Bombing of Peenemünde in World War II

Bombing of Peenemünde in World War II

Infobox Military Conflict|conflict=Operation Hydra|partof= Operation Crossbow Strategic bombing during World War II

caption=June 12, 1943 RAF reconnaissance photo of Peenemünde Test Stand VII
date=August 17/18, 1943
place=Peenemünde, Germany
result=not effective
commander1=Group Captain J. H. Searby
commander2=Josef Kammhuber, Hubert WeiseRp|93
strength1=Hydra: 324 Lancasters, 218 Halifaxes, 54 Stirlings
Intruders:28 Mosquitos, 10 BeaufightersRp|97
Airdrop: tbd Halifaxes
strength2=Hydra: 35 fighters including 2 Bf 109 and about 30 Focke-Wulf Fw 190
casualties1=215 KIARp|233,tbe WIA, tbe MIA/POW
Hydra: 23 Lancasters, 15 Halifaxes, 2 Stirlings
casualties2=4 Bf 110, 1 Do 217, 2 Fw 190, 1 Bf 109, 1 Ju 88,Rp|175,180,252 500-750 civilians killed (mostly Polish)

cite web|url=|title=Peenemunde, 17th and 18th August 1943|work=RAF History - Bomber Command|accessdate=2006-11-15|publisher=Royal Air Force]

Operation Hydra attacked the Peenemünde Army Research Center after midnight of 17 August/18 August 1943 and opened the Strategic bombing phase of the Anglo-American Operation Crossbow against the German long-range weapons programme.cite book |last=Neufeld|first= Michael J.|title=The Rocket and the Reich: Peenemünde and the Coming of the Ballistic Missile Era|year=1995 |month= |publisher= The Free Press|location= New York|language= |isbn= |oclc= |doi= |id= |pages=p198] The raid was a first for RAF Bomber Command, with low level attack tactics being used to achieve precision bombing. The British Official History states that the attack 'may well have caused a delay of two months', which is consistent with the German assessment by Joseph Goebbels of 'six to eight weeks'.Rp|222

Cabinet Defence Committee (Operations)

Various British intelligence sources regarding German long range weapons, such as the Oslo report, RAF Medmenham reconnaissance photographs, and human intelligence (including reports from POWs and the Polish Home Army), culminated in a pivotal meeting on 29 June 1943 of the Cabinet's Defence Committee (Operations) in the Cabinet War Room.Rp|75,78 Duncan Sandys opened with an address about the rocket and introduced the photos of Peenemünde. Professor Lindemann followed and expressed weighty arguments regarding an ‘elaborate cover plan’ by the Germans and against the credibility of the reports and the existence of the rocket. After Lindemann's counter-argument, Winston Churchill turned to Reginald Victor Jones: "Now Dr. Jones, may we hear the truth!" Jones commenced to discredit each of Cherwell's points and by all accounts, Churchill enjoyed himself hugely -- commenting to Lindemann throughout Jones' accurate defense (including how Cherwell had introduced Jones to him).Rp|76 [NOTE: British skepticism about German long range weapons continued after Operation Hydra. On 11 October 1943 at Sandys 'Fuel Panel', Dr. Alwyn Douglas Crow (1894 - 1965), the Controller of Projectile Development and who was later for solid-fuel rocketry, exclaimed that the 'rockets' purported in Peenemünde photos are obviously only 'inflated barrage balloons'.cite book |last=Henshall|first=Philip|title=Hitler’s Rocket Sites|year=1985|publisher=St Martin's Press|location=New York|isbn= |pages=p127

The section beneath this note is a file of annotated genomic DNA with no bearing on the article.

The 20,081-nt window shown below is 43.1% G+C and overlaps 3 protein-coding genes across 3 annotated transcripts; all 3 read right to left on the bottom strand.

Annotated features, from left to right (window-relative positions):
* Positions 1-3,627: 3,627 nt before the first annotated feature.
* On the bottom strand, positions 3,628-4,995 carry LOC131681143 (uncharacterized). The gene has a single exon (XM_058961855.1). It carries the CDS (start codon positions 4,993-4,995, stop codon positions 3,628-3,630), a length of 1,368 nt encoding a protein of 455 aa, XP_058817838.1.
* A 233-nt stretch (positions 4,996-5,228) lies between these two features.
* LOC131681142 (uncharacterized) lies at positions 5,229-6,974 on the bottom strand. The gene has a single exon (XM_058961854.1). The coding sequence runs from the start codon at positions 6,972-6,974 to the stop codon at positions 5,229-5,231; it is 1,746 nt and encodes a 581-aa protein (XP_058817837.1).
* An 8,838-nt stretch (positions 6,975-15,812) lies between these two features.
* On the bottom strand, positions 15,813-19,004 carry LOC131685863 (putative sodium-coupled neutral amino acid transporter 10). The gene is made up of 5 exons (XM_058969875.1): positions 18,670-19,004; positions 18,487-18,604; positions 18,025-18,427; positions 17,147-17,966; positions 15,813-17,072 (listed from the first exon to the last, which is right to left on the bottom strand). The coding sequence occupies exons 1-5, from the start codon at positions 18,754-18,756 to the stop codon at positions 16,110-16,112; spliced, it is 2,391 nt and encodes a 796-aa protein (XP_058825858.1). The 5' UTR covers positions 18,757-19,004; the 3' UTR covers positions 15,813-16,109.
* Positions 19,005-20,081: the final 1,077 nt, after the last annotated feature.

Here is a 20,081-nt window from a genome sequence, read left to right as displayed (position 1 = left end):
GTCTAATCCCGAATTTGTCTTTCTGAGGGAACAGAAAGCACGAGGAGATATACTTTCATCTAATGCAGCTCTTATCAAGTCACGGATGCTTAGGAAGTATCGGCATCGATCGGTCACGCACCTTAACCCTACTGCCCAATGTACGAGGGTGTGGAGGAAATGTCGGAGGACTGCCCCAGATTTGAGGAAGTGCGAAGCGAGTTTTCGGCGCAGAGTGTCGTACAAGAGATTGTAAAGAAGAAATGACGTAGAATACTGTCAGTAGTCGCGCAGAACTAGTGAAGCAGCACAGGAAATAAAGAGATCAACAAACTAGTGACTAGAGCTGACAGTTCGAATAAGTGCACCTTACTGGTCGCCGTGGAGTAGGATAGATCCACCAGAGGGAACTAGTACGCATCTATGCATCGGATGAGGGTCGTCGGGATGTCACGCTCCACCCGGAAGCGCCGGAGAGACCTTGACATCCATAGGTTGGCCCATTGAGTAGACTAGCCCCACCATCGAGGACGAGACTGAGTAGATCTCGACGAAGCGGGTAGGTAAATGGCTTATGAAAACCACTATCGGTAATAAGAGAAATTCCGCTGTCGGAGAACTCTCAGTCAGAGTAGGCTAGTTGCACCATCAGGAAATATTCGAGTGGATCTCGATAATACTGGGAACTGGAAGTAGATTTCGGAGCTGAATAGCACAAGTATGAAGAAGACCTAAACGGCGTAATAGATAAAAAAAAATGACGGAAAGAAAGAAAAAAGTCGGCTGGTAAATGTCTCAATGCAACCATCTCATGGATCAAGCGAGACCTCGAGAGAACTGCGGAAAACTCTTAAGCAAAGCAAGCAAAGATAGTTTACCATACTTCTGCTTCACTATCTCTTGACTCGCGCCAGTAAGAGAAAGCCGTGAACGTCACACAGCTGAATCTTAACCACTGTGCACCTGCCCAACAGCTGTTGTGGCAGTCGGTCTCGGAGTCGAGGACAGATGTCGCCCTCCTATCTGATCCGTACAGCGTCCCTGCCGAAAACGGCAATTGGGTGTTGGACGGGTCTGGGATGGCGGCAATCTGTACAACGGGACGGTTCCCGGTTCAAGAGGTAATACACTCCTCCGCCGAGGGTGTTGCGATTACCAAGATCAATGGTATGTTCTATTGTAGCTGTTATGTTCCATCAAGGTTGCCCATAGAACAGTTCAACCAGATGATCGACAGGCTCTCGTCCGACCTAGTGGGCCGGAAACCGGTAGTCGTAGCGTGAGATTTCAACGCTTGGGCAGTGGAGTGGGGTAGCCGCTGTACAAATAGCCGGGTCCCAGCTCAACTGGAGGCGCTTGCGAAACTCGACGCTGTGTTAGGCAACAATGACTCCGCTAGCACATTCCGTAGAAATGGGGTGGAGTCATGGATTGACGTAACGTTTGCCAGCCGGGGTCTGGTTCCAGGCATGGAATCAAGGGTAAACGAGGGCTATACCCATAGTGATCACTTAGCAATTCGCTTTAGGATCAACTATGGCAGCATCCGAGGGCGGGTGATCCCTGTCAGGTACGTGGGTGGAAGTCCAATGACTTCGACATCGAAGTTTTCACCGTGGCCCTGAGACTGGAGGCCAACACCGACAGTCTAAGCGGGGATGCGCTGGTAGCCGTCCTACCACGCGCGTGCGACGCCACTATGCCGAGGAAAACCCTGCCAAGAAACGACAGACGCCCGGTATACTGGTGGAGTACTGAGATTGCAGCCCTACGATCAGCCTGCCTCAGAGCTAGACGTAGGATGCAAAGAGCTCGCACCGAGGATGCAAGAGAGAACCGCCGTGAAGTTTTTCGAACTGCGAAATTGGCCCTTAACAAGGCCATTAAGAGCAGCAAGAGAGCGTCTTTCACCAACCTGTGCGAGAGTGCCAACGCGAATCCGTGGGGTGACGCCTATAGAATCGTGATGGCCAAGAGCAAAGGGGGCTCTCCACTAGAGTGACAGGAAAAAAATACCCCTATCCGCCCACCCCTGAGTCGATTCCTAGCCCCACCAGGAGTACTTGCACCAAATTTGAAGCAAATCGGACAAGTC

Colonel Post countered by asking why the German Army found it necessary to transport single barrage balloons on special, heavy-duty railway wagons: were they therefore heavier-than-air balloons?IrvingRp|154 The Crow/Post exchange was dramatized in the 1965 film "Operation Crossbow", "but by the Professor Lindemann & Dr Jones characters" (who had actually debated on June 29). Moreover, on 8 November 1943 at the request of Churchill, the Minister of Aircraft Production (Sir Stafford Cripps) conducted another meeting regarding the existence of the supposed secret weapons.cite book |last=Collier|first=Basil|title=The Battle of the V-Weapons, 1944-1945 |origyear=1964|year=1976|publisher=The Emfield Press|location=Yorkshire|isbn=0 7057 0070 4|pages=p39